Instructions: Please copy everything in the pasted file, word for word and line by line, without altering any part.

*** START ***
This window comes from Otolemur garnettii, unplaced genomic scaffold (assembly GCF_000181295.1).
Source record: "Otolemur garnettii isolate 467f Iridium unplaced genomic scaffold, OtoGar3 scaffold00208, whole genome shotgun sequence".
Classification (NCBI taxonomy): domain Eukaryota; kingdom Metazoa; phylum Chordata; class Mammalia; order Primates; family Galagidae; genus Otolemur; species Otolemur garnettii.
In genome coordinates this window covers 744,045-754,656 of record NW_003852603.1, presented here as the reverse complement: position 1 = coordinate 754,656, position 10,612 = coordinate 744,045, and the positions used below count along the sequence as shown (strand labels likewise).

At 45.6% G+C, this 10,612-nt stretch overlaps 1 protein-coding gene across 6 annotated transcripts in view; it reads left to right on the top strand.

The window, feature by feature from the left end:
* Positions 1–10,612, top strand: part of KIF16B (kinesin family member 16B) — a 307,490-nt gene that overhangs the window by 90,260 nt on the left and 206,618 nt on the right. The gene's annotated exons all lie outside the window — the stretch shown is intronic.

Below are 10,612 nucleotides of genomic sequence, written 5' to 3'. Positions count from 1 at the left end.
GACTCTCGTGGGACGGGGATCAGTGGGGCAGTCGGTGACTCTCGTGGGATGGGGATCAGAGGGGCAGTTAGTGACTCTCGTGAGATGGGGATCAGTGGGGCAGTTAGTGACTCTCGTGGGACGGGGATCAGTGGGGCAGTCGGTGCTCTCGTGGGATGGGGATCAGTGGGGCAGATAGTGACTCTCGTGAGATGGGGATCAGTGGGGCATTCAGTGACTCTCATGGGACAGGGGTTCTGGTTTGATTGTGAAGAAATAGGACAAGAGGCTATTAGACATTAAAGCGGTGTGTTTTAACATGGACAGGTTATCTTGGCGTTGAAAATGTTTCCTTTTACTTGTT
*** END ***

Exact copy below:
This window comes from Otolemur garnettii, unplaced genomic scaffold (assembly GCF_000181295.1).
Source record: "Otolemur garnettii isolate 467f Iridium unplaced genomic scaffold, OtoGar3 scaffold00208, whole genome shotgun sequence".
Classification (NCBI taxonomy): domain Eukaryota; kingdom Metazoa; phylum Chordata; class Mammalia; order Primates; family Galagidae; genus Otolemur; species Otolemur garnettii.
In genome coordinates this window covers 744,045-754,656 of record NW_003852603.1, presented here as the reverse complement: position 1 = coordinate 754,656, position 10,612 = coordinate 744,045, and the positions used below count along the sequence as shown (strand labels likewise).

At 45.6% G+C, this 10,612-nt stretch overlaps 1 protein-coding gene across 6 annotated transcripts in view; it reads left to right on the top strand.

The window, feature by feature from the left end:
* Positions 1–10,612, top strand: part of KIF16B (kinesin family member 16B) — a 307,490-nt gene that overhangs the window by 90,260 nt on the left and 206,618 nt on the right. The gene's annotated exons all lie outside the window — the stretch shown is intronic.

Below are 10,612 nucleotides of genomic sequence, written 5' to 3'. Positions count from 1 at the left end.
GACTCTCGTGGGACGGGGATCAGTGGGGCAGTCGGTGACTCTCGTGGGATGGGGATCAGAGGGGCAGTTAGTGACTCTCGTGAGATGGGGATCAGTGGGGCAGTTAGTGACTCTCGTGGGACGGGGATCAGTGGGGCAGTCGGTGCTCTCGTGGGATGGGGATCAGTGGGGCAGATAGTGACTCTCGTGAGATGGGGATCAGTGGGGCATTCAGTGACTCTCATGGGACAGGGGTTCTGGTTTGATTGTGAAGAAATAGGACAAGAGGCTATTAGACATTAAAGCGGTGTGTTTTAACATGGACAGGTTATCTTGGCGTTGAAAATGTTTCCTTTTACTTGTT